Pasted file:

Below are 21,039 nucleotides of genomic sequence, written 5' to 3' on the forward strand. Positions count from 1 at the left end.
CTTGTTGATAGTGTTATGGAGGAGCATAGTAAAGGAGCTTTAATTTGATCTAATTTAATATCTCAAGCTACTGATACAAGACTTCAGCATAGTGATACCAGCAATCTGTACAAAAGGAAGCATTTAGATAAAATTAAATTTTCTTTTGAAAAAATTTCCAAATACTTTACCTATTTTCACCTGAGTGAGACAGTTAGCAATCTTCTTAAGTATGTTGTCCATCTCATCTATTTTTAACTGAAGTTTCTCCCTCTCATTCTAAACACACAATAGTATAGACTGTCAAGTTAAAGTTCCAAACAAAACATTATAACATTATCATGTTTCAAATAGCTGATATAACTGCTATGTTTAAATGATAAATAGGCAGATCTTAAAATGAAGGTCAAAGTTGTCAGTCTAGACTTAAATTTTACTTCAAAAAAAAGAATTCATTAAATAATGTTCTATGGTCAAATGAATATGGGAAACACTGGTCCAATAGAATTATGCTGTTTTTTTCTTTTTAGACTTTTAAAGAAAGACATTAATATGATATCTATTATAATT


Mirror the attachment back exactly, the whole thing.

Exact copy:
Below are 21,039 nucleotides of genomic sequence, written 5' to 3' on the forward strand. Positions count from 1 at the left end.
CTTGTTGATAGTGTTATGGAGGAGCATAGTAAAGGAGCTTTAATTTGATCTAATTTAATATCTCAAGCTACTGATACAAGACTTCAGCATAGTGATACCAGCAATCTGTACAAAAGGAAGCATTTAGATAAAATTAAATTTTCTTTTGAAAAAATTTCCAAATACTTTACCTATTTTCACCTGAGTGAGACAGTTAGCAATCTTCTTAAGTATGTTGTCCATCTCATCTATTTTTAACTGAAGTTTCTCCCTCTCATTCTAAACACACAATAGTATAGACTGTCAAGTTAAAGTTCCAAACAAAACATTATAACATTATCATGTTTCAAATAGCTGATATAACTGCTATGTTTAAATGATAAATAGGCAGATCTTAAAATGAAGGTCAAAGTTGTCAGTCTAGACTTAAATTTTACTTCAAAAAAAAGAATTCATTAAATAATGTTCTATGGTCAAATGAATATGGGAAACACTGGTCCAATAGAATTATGCTGTTTTTTTCTTTTTAGACTTTTAAAGAAAGACATTAATATGATATCTATTATAATT